I see things like this and think, “What happened here? Did it all happen at once, or did it erode slowly?”

I scared a lot of waterfowl on my hike. Turn up the volume to hear the ducks!

Some of the trail was nicely fortified with rocks.

It’s just so dang peaceful! I bet people float down on inner tubes during the summer.

I love signs like this. I like knowing I’m on the right path. Ha!

It was cold enough to still have frozen puddles. My ears were burning with the cold and wind. I almost broke out my knit cap, but wanted to keep my ball cap on because of the sun. THE SUN! The western part of Oregon gets a lot of rain, so it was really nice to see blue skies again.

I’m trying to take more selfies. Like many people, I have issues with self-esteem, etc., so I tend to delete pictures of myself. Well, I need to stop doing that.

If you look on the top of the far-right tree, you’ll see a bird perched up there…

It must be camera shy, because it flew away while I was trying to zoom in on it. Got it anyway!

My trail ended suddenly, and a lot sooner than I expected. The trail kept going, but it was on private land. I think there’s an easement, but it made me nervous that I had to climb over a barricade to do it. I mean, why else would they board it over like that? So, I turned around. It’s okay that the hike was short, it was still beautiful and fun.

More proof of beauty. This is one of my favorite shots, for some reason.

I also saw quite a few tracks…

Human, dog, racoon, deer, and horse. Maybe coyote?

There were a couple of little bridges like this. This one looked a little worse for wear, but it was still very sturdy.

Who wouldn’t want to live here? Or at least visit.

One more selfie. I need to work on this. I look too serious, and it doesn’t portray how happy I am!

This was nice. I’m not sure what kind of plant is being protected, but what a great place for a tribute. It was so peaceful and seemed like a nice fishing spot.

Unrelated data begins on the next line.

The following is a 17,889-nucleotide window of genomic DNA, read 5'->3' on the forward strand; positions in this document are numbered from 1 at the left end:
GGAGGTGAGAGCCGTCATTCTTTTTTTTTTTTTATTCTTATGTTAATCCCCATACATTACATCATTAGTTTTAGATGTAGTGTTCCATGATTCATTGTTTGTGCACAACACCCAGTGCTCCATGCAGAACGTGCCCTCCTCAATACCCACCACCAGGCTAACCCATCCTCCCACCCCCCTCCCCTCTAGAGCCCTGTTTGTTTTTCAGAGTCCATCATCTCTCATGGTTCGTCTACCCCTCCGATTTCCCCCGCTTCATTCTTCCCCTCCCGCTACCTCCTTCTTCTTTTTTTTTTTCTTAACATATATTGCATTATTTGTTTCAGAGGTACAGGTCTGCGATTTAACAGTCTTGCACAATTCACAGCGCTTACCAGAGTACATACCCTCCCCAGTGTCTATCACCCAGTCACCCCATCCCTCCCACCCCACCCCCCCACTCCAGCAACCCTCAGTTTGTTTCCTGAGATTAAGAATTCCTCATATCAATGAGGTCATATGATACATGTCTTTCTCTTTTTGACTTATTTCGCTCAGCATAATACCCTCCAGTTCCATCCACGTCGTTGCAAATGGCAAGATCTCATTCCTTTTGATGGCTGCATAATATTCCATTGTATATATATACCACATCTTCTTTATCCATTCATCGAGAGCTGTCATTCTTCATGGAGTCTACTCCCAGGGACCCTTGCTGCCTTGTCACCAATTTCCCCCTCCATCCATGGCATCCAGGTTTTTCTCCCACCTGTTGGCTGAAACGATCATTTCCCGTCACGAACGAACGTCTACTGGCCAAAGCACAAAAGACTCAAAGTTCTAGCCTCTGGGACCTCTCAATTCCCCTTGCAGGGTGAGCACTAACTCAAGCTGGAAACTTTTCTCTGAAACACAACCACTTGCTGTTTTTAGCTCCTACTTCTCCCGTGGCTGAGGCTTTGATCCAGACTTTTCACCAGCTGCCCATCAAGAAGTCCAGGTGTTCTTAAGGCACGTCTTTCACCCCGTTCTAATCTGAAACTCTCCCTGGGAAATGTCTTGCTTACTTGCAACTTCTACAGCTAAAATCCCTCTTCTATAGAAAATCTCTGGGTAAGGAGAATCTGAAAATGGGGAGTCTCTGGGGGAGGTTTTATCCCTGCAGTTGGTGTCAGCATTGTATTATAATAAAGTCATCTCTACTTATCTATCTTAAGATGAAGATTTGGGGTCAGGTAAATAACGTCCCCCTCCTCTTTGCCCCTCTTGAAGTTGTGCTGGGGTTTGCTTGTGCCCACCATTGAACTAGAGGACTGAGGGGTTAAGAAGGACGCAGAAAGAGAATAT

There were still quite a few muddy spots, but most of it had dried up.

Hello, self! There must have been a lot of water to make spots like this.

Here’s the actual campsite. There were a TON of sits to park at. This would be a great place to camp out with friends. A lot of friends.

On my way out of the campsite, looking at the land.

A cattleguard. I grew up with cattle and am very familiar with these. However…

… I’m not excited to see that. I mean, I guess it didn’t have any effect on the actual cattleguard, but it was still weird.

The road out. This section was okay, but there were other places that were not fun with my Mini. Potholes and rocks made me nervous. Did you know Mini Coopers do not have a spare tire? *nervous laughter*

This was the scariest thing I have seen in quite a while. When I drove by, I think I could see daylight shining (barely) way inside. Would I go investigate? Absolutely not. I’ve seen movies. I’m no dummy.

On my way home… It seems like there are so many mountains here! I’m just outside of Sisters, OR here.

It’s hard to tell, but here is part of the wildfire damage from 2020. It was a horrible and terrifying time.

Sad trees, black and stripped of most of their glory.

Ending on a good note, the above brunch was amaaaazing. Shrimp and cheesy grits! With EGGS! Big props to the Cottonwood Cafe! Check out the menu, and if you’re in Sisters, OR, give them a try! http://www.cottonwoodinsisters.com/

I do hope I get to do more hikes in Central Oregon. I’m sorry I waited on this one, but life is like that sometimes. You never know what is around the corner. Overall, it was a beautiful hike and I would recommend it for anyone. It was very easy and short, but the beauty makes it worth it.

Distance: 2.24, Elevation Gain: 131 ft.